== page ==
Efforts by Rep. Dennis Moore to include $800,000 in federal funding for an eastward extension of 31st Street received strong support from city commissioners Monday.
The federal funding was included in the same transportation bill approved Friday that earmarked $1.5 million for the uncompleted South Lawrence Trafficway.
While the trafficway funding sparked concern among some commissioners, the 31st Street funding did not.
"I was a little surprised, but the construction of 31st Street is something we're going to have to do. We can use that money."
Exactly how the city will use the money, though, is still an open question. Chuck Soules, the city's director of public works, said there are no designs or firm cost estimates for the project. He said typically it costs about $3 million to $4 million per mile to build a new city street. That means it would be upward of a $10 million project to extend 31st Street east of Haskell Avenue to Kansas Highway 10 near Noria Road.
But Soules said it would be difficult to extend the road until the fate of the South Lawrence Trafficway is known. Current plans call for the existing portion of 31st Street to be moved several hundred feet to the south, which would affect how an eastward extension would be built, Soules said. The Kansas Department of Transportation also has committed to pay for many of the costs to improve the existing 31st Street as part of the trafficway project.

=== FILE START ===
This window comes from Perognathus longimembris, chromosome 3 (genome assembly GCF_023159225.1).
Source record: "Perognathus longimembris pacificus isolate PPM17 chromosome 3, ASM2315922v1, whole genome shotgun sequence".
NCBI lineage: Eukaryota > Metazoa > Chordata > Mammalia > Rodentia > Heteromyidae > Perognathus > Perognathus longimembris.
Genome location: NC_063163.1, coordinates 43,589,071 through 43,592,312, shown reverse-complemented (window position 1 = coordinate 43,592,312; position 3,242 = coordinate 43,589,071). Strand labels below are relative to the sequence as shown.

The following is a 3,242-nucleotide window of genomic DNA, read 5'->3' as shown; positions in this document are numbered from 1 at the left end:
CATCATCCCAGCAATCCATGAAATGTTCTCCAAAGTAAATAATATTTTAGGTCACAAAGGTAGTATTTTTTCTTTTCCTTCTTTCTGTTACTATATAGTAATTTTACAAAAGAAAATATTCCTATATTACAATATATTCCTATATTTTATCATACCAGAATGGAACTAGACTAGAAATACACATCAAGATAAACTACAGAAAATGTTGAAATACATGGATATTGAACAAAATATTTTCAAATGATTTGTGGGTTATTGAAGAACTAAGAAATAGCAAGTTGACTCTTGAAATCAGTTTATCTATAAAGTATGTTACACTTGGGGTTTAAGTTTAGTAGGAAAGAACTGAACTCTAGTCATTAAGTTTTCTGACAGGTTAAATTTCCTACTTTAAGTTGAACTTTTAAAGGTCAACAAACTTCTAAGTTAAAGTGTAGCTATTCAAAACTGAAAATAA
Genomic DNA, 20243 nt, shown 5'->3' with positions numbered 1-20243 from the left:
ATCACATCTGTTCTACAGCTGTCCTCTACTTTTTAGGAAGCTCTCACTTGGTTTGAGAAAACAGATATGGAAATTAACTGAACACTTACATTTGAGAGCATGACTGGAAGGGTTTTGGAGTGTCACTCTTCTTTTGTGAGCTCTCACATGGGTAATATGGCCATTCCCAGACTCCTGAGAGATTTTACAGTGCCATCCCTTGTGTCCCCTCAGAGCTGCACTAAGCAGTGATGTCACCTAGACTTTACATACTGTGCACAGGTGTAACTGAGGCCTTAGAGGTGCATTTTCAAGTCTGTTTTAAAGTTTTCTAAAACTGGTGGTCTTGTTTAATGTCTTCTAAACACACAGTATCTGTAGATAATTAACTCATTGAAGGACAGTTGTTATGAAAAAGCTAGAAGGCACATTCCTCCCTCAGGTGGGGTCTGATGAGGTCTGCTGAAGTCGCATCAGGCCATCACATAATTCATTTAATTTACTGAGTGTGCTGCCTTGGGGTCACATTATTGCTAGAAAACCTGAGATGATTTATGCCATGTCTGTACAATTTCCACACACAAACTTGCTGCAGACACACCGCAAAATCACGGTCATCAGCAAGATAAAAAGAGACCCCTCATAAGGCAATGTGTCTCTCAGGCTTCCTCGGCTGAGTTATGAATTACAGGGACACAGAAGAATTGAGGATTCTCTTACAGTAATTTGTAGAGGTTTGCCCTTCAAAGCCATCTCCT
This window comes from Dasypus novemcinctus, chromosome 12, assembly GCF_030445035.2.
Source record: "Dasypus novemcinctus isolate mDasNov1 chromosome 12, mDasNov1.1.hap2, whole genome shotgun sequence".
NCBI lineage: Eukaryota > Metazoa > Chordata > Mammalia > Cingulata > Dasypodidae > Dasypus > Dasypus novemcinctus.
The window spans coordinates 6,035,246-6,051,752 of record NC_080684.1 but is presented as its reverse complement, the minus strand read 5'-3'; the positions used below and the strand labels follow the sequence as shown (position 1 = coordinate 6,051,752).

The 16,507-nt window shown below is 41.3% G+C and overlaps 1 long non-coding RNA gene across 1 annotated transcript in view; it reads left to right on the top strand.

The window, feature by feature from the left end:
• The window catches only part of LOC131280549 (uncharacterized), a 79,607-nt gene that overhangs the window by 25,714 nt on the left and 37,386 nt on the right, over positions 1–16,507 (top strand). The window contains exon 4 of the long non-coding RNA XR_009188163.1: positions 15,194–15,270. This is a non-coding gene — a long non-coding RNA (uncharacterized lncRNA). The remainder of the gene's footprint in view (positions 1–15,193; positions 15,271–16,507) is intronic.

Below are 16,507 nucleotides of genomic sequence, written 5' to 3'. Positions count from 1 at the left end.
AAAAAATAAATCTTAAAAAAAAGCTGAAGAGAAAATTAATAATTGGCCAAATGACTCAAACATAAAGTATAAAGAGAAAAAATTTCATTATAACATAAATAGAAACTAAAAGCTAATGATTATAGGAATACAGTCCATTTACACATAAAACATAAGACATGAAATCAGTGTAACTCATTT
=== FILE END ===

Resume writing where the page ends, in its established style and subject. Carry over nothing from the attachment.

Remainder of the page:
Soules said he would want to explore whether the money could be used for other portions of 31st Street, such as a $1.8 million rebuilding of the road between Louisiana Street and Ousdahl Drive scheduled for 2008.
Keith Browning, director of public works for Douglas County, said if the money needs to be spent on extending the road it could be used to purchase right-of-way or do preliminary design work. Any extension of the road likely would be a joint city-county project.
City Commissioner David Schauner said he also would like to see whether the state could become a partner in the project. He said the state could become involved by removing the K-10 designation from 23rd Street and placing it on the new 31st Street. Involving the state in the project could make the project more financially feasible.
"It will be an expensive project, but I think the cost of doing nothing will be pretty high, too," Schauner said.
A 2001 report commissioned by the city and the county determined that 31st Street would need to be extended by 2012 to handle expected traffic volumes in the area. The study said the new 31st Street would be needed regardless of whether the South Lawrence Trafficway is completed.